2. St. Thomas teaches, that mortal sin, because it is an insult offered to an infinite God, contains a certain infinitude of malice. “A sin committed against God has a certain infinitude, on account of the infinitude of the Divine Majesty.” (S. Thom., 3 p., q. 1, art. 2, ad. 2.) Is mortal sin a small evil? It is so great an evil, that if all the angels and all the saints, the apostles, martyrs, and even the Mother of God, offered all their merits to atone for a single mortal sin, the oblation would not be sufficient. No; for that atonement or satisfaction would be finite; but the debt contracted by mortal sin is infinite, on account of the infinite Majesty of God which has been offended. The hatred which God bears to sins against purity is great beyond measure. If a lady find her plate soiled she is disgusted, and cannot eat. Now, with what disgust and indignation must God, who is Purity itself, behold the filthy impurities by which his law is violated? He loves purity with an infinite love; and consequently he has an infinite hatred for the sensuality which the lewd, voluptuous man calls a small evil. Even the devils who held a high rank in heaven before their fall disdain to tempt men to sins of the flesh.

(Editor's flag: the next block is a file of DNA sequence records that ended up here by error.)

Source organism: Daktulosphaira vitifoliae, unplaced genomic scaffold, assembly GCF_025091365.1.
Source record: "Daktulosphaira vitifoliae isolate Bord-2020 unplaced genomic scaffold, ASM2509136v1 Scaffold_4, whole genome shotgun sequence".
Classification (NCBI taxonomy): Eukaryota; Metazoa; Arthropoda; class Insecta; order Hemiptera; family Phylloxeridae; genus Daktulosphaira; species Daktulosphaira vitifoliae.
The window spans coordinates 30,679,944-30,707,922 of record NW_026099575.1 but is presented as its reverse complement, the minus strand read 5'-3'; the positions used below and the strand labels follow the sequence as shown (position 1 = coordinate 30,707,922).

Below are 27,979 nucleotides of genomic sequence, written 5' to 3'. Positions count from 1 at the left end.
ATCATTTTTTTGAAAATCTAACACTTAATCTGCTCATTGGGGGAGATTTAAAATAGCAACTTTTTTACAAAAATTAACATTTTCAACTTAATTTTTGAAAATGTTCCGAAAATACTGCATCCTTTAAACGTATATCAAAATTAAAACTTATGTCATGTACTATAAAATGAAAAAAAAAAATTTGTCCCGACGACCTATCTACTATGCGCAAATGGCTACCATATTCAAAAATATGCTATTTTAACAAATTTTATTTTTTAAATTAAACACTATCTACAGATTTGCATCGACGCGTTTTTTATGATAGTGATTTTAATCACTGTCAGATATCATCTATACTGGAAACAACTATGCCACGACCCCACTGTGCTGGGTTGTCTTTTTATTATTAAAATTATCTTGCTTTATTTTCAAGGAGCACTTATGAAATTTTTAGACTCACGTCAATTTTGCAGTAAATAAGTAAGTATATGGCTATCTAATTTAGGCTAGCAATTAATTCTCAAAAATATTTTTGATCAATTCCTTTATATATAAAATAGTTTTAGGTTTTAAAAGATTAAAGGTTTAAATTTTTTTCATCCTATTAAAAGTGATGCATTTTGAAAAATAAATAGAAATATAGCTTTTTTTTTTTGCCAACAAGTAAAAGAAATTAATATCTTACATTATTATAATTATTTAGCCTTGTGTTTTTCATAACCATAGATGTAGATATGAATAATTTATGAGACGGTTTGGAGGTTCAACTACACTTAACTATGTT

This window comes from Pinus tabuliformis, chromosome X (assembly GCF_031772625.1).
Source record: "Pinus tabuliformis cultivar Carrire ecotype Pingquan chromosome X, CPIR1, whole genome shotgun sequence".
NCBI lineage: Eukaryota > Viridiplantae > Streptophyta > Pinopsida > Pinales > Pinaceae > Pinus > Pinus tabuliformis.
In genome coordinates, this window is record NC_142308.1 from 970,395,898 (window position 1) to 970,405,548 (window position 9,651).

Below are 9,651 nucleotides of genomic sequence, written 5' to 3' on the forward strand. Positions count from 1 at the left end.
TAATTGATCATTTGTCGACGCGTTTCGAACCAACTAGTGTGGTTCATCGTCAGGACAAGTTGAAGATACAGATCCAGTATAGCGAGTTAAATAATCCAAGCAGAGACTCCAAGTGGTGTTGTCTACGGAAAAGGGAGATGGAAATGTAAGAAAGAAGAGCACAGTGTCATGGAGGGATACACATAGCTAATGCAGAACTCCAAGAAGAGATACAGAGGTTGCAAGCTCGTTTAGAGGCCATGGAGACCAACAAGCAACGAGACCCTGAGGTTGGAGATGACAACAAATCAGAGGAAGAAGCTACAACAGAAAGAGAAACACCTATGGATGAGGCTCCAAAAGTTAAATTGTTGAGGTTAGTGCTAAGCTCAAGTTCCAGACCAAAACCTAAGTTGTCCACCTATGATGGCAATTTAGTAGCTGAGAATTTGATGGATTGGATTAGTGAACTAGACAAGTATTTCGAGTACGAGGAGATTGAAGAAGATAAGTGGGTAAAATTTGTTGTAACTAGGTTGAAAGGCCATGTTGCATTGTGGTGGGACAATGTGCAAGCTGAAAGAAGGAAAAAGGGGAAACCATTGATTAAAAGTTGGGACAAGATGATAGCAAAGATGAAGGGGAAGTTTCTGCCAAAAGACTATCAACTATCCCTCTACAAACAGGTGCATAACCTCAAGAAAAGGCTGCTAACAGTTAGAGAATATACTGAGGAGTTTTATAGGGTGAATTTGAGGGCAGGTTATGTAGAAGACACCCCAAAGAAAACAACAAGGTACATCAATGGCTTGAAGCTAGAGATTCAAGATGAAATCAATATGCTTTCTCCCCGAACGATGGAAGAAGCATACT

3. St. Thomas says (lib. 5, de Erud. Princ., c. li.), that Lucifer, who is supposed to have been the devil that tempted Jesus Christ in the desert, tempted him to commit other sins, but scorned to tempt him to offend against chastity. Is this sin a small evil? Is it, then, a small evil to see a man endowed with a rational soul, and enriched with so many divine graces, bring himself by the sin of impurity to the level of a brute?”Fornication and pleasure,” says St. Jerome, ”pervert the understanding, and change men into beasts.” (In Oseam., c. iv.) In the voluptuous and unchaste are literally verified the words of David: ”And man, when he was in honour, did not understand: he is compared to senseless beasts, and is become like to them.” (Ps. xlviii. 13.) St. Jerome says, that there is nothing more vile or degrading than to allow oneself to be conquered by the flesh. ”Nihil vilius quam vinci a carne.” Is it a small evil to forget God, and to banish him from the soul, for the sake of giving the body a vile satisfaction, of which, when it is over, you feel ashamed? Of this the Lord complains by the Prophet Ezechiel: ”Thus saith the Lord God: Because thou hast forgotten me, and has cast me off behind thy back”(xxiii. 35.) St. Thomas says, that by every vice, but particularly by the vice of impurity, men are removed far from God. ”Per luxuriant maxime recedit a Deo.” (In Job cap. xxxi.)